During the course of my weight loss, and now during the maintaining period, I have had several motivations, but like most motivations they're personal, and won't work for anybody else. Everybody needs to find his or her own motivations for change. Once that's done TOPS is a great place to get some ideas about the types of changes that can be made. More than nine out of ten changes that I've tried came from ideas that were talked about in my chapter.

As a vegetarian, most of my excess calories were coming from dairy, eggs, and sugars. Terri convinced me to eat a vegan diet, and give up the dairy and eggs. That removed a fair amount of calories form my diet, but if that were all I did, I'd be one of nature's oddities, an overweight vegan.

I also needed to increase the amount of calories I burned. That's the time consuming part of weight loss. When I lost weight after the great pants ripping episode, I had been walking for a half hour on each of my lunch breaks. I started walking again. I also found a local pick-up game of soccer and began playing. Just for the record, playing soccer with 40 pounds of excess weight is not an activity that is kind on the ankles or the lungs. As I started to loose the weight soccer became much easier. I'm still not any good at it, but it's easier.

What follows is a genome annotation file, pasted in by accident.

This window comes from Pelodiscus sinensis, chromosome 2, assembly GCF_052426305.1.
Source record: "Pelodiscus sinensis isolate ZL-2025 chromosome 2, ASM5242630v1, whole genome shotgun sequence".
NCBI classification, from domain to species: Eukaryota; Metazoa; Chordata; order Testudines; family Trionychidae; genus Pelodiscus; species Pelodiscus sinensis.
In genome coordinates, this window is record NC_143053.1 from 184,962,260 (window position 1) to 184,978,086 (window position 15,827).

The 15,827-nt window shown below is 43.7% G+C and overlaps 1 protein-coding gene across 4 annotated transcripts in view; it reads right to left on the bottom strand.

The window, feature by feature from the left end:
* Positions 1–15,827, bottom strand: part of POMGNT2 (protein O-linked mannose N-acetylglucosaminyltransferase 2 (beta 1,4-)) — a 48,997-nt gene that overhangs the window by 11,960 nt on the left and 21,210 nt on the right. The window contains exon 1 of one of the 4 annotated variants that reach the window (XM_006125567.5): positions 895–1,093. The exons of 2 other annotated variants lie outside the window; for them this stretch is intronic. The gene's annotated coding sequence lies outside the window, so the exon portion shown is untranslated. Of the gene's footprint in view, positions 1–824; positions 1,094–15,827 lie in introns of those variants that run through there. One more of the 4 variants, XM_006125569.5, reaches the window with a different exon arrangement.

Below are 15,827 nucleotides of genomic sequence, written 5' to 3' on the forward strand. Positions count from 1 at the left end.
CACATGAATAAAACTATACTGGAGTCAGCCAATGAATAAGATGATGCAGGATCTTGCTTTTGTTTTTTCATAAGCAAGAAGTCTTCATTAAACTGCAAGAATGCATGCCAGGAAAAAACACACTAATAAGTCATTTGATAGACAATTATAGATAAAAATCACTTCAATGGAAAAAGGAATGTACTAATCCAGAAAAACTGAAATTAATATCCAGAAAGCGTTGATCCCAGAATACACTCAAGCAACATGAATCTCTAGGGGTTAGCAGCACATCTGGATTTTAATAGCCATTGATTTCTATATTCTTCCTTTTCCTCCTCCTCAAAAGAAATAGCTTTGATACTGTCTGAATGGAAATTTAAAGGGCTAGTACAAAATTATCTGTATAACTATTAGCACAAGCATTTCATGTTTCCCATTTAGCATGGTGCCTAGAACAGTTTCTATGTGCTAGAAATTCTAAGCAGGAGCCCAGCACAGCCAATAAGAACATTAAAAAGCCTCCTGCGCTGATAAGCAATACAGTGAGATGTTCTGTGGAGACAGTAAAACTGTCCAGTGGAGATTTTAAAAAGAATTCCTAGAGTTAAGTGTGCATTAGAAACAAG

I tried jogging for 20 to 30 minutes each morning, but it was something I hated and wasn't motivated enough to do everyday. Eventually the jogging stopped, and it has now evolved into a half hour walk with Spike and Penny, our dogs.

Changing the foods I ate and burning more calories all helped, but if that were all I did, I would still be eating more calories than I burned. I had to cut back on the food I ate, but I didn't want to go hungry. What good is being at a healthy weight if you're going to be hungry everyday of your life?

Eating less did, and still does, require me to reach into my bag of tricks and pull out a trick that might work. No one trick is right for all occasions. Among the tricks I use to make myself eat less are:

  • Brushing my teeth when I should be done eating. Nothing tastes good right after you brush your teeth.
  • Forcing myself to take care of some housework before I eat. Sometimes when I'm done, I don't want eat anymore. At the very least, there will be one less thing that I need to take care of.
  • Eating slower. The realization of lack of hunger will sometimes hit before I finish everything.
  • Starting with less calorie dense food.
  • Trying to save leftovers to pack for the next day's lunch.
  • Reminding myself of my motivations.
  • Most importantly, reminding myself that I am the one about to over-eat, and I can stop just by not putting the food in my mouth.

Over time these little efforts paid off. I didn't loose weight every week, and there was almost always somebody in chapter with a bigger loss than me. However, with some patience and continued focus on my goals, I was able to reach my goal weight. I didn't do any thing extraordinary; there were no magic products. I just kept doing the little things and stayed my course.

Last updated on November 23, 2014